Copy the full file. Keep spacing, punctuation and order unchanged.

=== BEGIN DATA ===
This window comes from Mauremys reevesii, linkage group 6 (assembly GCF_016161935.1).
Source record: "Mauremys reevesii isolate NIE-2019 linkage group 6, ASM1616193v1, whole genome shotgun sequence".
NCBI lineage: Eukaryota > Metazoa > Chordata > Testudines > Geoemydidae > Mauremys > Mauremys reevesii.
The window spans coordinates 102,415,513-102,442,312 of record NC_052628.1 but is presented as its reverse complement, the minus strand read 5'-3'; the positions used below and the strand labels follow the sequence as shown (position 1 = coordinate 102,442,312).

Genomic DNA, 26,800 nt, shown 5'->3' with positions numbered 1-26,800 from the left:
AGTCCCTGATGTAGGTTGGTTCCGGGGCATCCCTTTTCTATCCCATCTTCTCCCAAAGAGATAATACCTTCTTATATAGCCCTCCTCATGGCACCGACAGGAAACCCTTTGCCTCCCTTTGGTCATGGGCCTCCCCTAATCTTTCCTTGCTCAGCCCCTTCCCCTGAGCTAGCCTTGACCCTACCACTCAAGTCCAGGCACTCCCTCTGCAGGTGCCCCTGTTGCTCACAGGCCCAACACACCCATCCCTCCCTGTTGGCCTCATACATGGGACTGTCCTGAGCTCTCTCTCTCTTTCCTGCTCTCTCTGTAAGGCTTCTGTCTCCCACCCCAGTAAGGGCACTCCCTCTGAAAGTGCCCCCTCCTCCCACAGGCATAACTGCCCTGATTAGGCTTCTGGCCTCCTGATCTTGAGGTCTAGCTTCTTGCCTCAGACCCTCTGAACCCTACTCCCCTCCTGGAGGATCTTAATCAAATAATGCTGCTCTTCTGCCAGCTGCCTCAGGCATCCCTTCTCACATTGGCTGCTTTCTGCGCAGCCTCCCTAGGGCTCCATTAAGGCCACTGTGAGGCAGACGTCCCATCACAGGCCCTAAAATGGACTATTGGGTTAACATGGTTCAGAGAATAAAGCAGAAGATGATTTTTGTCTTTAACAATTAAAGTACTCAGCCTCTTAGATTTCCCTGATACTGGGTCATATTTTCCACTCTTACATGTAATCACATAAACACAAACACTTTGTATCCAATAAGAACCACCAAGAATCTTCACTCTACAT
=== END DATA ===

This window comes from Mauremys reevesii, linkage group 6 (assembly GCF_016161935.1).
Source record: "Mauremys reevesii isolate NIE-2019 linkage group 6, ASM1616193v1, whole genome shotgun sequence".
NCBI lineage: Eukaryota > Metazoa > Chordata > Testudines > Geoemydidae > Mauremys > Mauremys reevesii.
The window spans coordinates 102,415,513-102,442,312 of record NC_052628.1 but is presented as its reverse complement, the minus strand read 5'-3'; the positions used below and the strand labels follow the sequence as shown (position 1 = coordinate 102,442,312).

Genomic DNA, 26,800 nt, shown 5'->3' with positions numbered 1-26,800 from the left:
AGTCCCTGATGTAGGTTGGTTCCGGGGCATCCCTTTTCTATCCCATCTTCTCCCAAAGAGATAATACCTTCTTATATAGCCCTCCTCATGGCACCGACAGGAAACCCTTTGCCTCCCTTTGGTCATGGGCCTCCCCTAATCTTTCCTTGCTCAGCCCCTTCCCCTGAGCTAGCCTTGACCCTACCACTCAAGTCCAGGCACTCCCTCTGCAGGTGCCCCTGTTGCTCACAGGCCCAACACACCCATCCCTCCCTGTTGGCCTCATACATGGGACTGTCCTGAGCTCTCTCTCTCTTTCCTGCTCTCTCTGTAAGGCTTCTGTCTCCCACCCCAGTAAGGGCACTCCCTCTGAAAGTGCCCCCTCCTCCCACAGGCATAACTGCCCTGATTAGGCTTCTGGCCTCCTGATCTTGAGGTCTAGCTTCTTGCCTCAGACCCTCTGAACCCTACTCCCCTCCTGGAGGATCTTAATCAAATAATGCTGCTCTTCTGCCAGCTGCCTCAGGCATCCCTTCTCACATTGGCTGCTTTCTGCGCAGCCTCCCTAGGGCTCCATTAAGGCCACTGTGAGGCAGACGTCCCATCACAGGCCCTAAAATGGACTATTGGGTTAACATGGTTCAGAGAATAAAGCAGAAGATGATTTTTGTCTTTAACAATTAAAGTACTCAGCCTCTTAGATTTCCCTGATACTGGGTCATATTTTCCACTCTTACATGTAATCACATAAACACAAACACTTTGTATCCAATAAGAACCACCAAGAATCTTCACTCTACAT